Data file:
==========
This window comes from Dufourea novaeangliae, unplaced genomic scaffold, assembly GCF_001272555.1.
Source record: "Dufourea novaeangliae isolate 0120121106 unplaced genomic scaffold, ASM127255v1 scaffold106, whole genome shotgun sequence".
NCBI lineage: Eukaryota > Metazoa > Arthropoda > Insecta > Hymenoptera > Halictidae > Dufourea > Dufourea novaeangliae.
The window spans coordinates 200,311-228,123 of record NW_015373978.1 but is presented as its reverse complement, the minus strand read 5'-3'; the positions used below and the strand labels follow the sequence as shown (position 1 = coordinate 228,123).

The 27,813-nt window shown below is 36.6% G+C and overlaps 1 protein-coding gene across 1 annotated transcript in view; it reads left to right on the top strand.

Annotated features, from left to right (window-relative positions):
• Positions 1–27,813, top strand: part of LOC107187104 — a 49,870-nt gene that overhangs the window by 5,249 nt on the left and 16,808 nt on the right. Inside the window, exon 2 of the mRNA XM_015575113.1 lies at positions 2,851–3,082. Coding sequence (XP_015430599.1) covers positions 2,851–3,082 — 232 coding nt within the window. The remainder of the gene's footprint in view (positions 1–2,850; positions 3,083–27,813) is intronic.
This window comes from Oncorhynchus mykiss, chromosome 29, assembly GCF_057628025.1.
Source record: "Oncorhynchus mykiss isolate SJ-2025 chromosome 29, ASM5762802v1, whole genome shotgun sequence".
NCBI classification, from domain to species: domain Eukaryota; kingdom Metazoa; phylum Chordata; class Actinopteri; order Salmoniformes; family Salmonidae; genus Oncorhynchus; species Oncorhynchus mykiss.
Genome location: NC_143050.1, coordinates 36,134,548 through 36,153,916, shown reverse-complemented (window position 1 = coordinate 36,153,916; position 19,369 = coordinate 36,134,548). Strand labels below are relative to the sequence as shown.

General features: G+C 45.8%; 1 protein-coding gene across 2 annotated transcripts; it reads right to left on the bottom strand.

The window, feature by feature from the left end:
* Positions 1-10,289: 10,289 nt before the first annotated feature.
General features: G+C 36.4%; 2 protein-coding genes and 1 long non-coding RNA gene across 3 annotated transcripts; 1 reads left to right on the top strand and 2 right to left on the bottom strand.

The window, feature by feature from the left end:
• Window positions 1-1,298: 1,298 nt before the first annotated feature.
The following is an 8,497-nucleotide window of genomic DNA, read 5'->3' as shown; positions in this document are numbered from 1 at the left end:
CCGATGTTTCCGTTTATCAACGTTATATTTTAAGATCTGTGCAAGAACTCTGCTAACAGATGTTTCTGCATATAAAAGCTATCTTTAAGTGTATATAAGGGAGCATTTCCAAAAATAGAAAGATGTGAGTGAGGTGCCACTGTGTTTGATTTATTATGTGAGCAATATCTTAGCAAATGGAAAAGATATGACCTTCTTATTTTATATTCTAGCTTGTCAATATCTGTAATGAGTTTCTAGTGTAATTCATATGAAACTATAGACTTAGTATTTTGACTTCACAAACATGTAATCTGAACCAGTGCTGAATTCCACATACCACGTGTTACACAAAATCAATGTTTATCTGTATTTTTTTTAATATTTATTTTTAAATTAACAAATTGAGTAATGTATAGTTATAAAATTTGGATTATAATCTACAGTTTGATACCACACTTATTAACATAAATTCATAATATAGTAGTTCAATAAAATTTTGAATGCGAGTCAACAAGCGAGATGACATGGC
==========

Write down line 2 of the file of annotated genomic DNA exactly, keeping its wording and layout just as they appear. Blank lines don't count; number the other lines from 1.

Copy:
Source record: "Dufourea novaeangliae isolate 0120121106 unplaced genomic scaffold, ASM127255v1 scaffold106, whole genome shotgun sequence".